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Bryant v. Strong

Supreme Court of Vermont
May 20, 1982
448 A.2d 142 (Vt. 1982)


No. 382-80

Opinion Filed May 20, 1982 Motion for Reargument Denied June 14, 1982

1. Brokers — Commission — Right to

Under a nonexclusive listing agreement, no liability for a commission arises unless the broker claiming the commission was the procuring cause of the sale.

2. Brokers — Commission — Particular Cases

Where sellers of property entered into nonexclusive listing agreement with a real estate broker who arranged for a sale of the property, which ultimately fell through when the sellers sold to a party holding a right of first refusal, the broker was properly denied a commission by the trial court, which acted well within the evidence in finding that the broker failed to meet the burden of showing that his efforts dominated the transaction.

3. Brokers — Commission — Particular Cases

In an action brought by a real estate broker to recover a commission of one-half of the deposit under a deposit receipt and sales agreement, the trial court erred in awarding the broker a commission and attorney's fees where the buyers procured by the broker did not complete the purchase because of the exercise of a right of first refusal by a tenant of the sellers, since the effectiveness of the agreement was contingent on the tenant's decision not to exercise the right of first refusal and the broker's buyers were thus not able to purchase under the terms of the agreement, which, having been prepared by the broker, was binding upon him.

Appeals from award of partial commission to real estate broker. Lamoille Superior Court, Gibson, J., presiding. Judgment reversed.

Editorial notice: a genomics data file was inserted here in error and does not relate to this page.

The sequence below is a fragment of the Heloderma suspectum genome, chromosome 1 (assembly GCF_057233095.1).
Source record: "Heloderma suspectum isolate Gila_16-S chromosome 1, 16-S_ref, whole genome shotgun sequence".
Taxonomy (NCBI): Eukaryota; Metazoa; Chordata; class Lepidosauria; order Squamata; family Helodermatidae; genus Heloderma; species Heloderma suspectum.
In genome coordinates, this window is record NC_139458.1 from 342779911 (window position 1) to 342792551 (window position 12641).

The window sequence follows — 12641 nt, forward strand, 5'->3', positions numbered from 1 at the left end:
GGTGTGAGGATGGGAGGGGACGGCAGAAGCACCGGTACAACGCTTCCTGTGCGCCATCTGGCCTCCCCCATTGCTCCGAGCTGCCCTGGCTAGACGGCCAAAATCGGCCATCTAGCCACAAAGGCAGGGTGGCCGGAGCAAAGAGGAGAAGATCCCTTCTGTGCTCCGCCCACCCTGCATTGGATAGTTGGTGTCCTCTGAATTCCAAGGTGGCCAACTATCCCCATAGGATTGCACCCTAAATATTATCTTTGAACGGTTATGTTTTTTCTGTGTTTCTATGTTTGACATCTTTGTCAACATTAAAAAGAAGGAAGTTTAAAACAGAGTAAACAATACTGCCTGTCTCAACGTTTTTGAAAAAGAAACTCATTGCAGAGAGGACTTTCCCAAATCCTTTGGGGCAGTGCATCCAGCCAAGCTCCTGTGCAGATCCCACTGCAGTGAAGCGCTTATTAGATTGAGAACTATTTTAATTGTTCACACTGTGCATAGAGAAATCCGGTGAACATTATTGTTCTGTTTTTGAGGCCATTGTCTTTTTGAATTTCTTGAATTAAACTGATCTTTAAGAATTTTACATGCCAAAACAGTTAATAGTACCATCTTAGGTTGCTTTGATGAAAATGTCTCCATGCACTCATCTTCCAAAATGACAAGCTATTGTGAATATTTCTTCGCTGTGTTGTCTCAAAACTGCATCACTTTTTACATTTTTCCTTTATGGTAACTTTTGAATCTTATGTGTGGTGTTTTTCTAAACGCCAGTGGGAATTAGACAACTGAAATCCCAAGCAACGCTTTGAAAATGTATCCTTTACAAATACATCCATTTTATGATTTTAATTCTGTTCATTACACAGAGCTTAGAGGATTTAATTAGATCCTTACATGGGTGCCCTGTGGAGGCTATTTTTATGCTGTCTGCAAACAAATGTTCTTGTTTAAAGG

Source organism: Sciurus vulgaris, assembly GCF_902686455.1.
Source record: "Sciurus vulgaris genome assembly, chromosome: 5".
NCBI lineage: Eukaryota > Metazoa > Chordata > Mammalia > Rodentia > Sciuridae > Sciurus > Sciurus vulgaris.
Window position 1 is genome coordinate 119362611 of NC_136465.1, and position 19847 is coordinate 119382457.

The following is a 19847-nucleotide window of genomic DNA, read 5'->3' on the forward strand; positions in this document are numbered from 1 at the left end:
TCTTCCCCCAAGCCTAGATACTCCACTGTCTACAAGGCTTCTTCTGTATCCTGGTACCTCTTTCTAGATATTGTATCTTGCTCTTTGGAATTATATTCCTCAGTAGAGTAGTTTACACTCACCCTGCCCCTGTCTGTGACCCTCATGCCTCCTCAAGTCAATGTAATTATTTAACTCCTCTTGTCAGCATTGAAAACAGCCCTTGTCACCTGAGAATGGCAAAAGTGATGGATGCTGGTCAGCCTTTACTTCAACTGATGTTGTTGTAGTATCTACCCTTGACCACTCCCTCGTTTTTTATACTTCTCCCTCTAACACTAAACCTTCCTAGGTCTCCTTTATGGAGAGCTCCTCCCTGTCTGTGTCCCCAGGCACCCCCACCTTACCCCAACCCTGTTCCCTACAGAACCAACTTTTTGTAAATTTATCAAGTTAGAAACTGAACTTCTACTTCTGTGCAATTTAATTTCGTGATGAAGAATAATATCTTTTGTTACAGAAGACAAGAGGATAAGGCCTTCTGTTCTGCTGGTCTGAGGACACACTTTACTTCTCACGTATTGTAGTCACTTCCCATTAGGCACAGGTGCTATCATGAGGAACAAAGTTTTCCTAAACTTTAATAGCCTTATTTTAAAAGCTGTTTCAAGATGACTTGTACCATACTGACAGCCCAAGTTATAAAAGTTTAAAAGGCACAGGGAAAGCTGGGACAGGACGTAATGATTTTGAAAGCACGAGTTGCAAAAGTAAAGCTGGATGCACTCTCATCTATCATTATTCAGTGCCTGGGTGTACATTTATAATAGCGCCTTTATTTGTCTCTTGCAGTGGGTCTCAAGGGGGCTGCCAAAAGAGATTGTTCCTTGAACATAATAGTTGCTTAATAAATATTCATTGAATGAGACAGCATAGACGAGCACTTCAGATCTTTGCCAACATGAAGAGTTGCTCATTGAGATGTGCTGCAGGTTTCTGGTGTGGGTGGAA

Harold B. Stevens, Stowe, for Plaintiff.

Richard C. Blum and Thomas J. Amidon of Blum Associates, Burlington, for Defendant.

Present: Barney, C.J., Billings, Hill, Underwood and Peck, JJ.

The claims and cross-claims raised in this appeal concern a real estate broker's right to collect a fee for his efforts in arranging a sale. That sale ultimately fell through when the sellers, who had listed their home with him under a nonexclusive listing agreement, sold it instead to their tenants, who held a right of first refusal.

On July 20, 1976, the plaintiff, a licensed realtor, and the defendants, owners and would-be sellers of a residential property, entered into a nonexclusive (open listing) agreement regarding the property for a one year period. The pertinent terms of the agreement were that the owners would pay the broker a six percent commission on the amount of the sale price, except that this commission would not be earned if the property was sold by the owners to anyone not secured by the realtor. The agreement was completed on a form drafted and furnished by the plaintiff broker.